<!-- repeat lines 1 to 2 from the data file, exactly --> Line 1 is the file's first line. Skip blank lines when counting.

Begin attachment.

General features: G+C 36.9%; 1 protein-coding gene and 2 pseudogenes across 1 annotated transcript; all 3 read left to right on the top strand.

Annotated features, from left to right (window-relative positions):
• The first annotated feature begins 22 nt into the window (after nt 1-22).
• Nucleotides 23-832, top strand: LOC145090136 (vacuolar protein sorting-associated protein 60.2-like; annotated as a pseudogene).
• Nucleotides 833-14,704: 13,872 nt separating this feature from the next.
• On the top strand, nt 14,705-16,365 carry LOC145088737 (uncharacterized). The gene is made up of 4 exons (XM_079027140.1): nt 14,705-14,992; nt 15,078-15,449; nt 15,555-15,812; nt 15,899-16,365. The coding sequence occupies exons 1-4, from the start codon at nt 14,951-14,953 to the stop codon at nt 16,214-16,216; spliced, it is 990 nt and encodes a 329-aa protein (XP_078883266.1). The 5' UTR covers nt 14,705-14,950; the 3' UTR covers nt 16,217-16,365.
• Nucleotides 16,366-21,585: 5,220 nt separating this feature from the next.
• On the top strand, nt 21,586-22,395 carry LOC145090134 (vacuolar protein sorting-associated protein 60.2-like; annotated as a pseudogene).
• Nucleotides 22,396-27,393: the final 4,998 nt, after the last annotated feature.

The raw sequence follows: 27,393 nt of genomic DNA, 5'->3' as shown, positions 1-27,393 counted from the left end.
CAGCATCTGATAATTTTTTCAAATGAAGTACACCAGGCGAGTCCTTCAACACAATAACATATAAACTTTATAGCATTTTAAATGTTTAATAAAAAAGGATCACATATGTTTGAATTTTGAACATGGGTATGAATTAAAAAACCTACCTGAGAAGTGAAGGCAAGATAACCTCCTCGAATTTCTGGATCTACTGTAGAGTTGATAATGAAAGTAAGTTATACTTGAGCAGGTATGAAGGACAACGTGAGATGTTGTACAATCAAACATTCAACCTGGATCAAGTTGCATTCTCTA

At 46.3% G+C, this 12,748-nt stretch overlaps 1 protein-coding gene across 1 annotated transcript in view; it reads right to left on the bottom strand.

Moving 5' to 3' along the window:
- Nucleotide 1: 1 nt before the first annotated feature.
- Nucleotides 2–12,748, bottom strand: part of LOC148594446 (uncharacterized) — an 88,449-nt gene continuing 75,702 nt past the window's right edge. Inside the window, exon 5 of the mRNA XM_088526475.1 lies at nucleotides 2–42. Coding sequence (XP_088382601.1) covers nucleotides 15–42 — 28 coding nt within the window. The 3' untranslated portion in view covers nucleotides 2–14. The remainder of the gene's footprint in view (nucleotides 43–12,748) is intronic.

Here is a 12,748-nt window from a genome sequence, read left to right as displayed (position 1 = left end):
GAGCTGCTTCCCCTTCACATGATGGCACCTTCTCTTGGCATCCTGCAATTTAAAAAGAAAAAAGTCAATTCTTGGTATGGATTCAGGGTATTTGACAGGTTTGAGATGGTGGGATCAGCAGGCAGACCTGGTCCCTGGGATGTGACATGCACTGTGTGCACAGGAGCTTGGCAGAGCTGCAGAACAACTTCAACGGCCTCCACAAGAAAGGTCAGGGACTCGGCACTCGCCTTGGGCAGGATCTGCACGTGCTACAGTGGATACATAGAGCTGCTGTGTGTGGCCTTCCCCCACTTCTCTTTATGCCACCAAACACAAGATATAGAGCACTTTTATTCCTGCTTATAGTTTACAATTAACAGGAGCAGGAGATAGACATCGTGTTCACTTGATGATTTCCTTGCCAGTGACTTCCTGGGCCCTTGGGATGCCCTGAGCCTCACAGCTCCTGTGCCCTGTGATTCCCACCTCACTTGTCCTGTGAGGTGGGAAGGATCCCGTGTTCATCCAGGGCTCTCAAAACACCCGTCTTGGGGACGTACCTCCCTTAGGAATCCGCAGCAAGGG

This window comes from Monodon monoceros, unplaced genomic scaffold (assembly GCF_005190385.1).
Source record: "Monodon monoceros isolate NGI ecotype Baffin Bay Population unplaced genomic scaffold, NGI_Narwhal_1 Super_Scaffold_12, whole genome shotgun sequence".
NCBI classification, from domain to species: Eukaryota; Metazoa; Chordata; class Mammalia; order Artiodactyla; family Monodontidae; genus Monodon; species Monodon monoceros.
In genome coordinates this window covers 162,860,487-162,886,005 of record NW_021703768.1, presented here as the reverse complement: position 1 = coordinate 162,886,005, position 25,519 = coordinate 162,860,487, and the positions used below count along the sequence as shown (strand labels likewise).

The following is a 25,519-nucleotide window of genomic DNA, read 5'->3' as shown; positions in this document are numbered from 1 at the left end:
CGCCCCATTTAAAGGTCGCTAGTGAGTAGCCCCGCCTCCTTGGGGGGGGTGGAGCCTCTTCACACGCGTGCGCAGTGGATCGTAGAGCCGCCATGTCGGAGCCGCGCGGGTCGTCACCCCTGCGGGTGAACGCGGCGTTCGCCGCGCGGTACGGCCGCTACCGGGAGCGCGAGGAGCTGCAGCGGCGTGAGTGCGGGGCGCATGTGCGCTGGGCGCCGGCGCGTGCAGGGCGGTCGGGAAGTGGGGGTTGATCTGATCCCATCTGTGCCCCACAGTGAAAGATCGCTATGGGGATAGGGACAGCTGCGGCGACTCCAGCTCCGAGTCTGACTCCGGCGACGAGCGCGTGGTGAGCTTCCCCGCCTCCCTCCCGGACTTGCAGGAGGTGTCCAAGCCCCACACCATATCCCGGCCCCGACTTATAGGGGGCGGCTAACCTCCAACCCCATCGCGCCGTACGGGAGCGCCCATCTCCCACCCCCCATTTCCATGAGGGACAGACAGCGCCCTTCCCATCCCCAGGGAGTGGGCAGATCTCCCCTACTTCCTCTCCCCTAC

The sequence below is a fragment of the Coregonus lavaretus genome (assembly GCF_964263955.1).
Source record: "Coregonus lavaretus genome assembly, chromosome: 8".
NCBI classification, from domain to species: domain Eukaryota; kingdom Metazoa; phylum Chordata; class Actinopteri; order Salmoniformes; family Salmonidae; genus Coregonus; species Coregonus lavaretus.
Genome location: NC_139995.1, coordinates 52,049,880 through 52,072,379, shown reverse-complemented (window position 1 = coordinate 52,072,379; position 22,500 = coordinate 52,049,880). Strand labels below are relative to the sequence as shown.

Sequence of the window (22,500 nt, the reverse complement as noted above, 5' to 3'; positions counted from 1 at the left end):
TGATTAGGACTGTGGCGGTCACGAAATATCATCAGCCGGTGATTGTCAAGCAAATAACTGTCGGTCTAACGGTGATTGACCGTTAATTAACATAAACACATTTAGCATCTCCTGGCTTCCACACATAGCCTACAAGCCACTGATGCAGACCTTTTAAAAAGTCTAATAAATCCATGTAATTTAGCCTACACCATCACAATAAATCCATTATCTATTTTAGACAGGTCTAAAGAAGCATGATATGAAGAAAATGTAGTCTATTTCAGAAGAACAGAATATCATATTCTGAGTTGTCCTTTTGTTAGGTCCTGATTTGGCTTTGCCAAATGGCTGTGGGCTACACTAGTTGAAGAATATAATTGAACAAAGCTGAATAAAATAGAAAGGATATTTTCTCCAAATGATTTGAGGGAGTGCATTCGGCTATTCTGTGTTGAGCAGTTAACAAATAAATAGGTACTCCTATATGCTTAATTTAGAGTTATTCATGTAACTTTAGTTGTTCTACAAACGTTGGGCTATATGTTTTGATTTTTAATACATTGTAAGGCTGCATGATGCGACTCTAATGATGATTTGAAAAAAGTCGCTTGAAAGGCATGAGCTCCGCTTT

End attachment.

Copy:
General features: G+C 36.9%; 1 protein-coding gene and 2 pseudogenes across 1 annotated transcript; all 3 read left to right on the top strand.

Annotated features, from left to right (window-relative positions):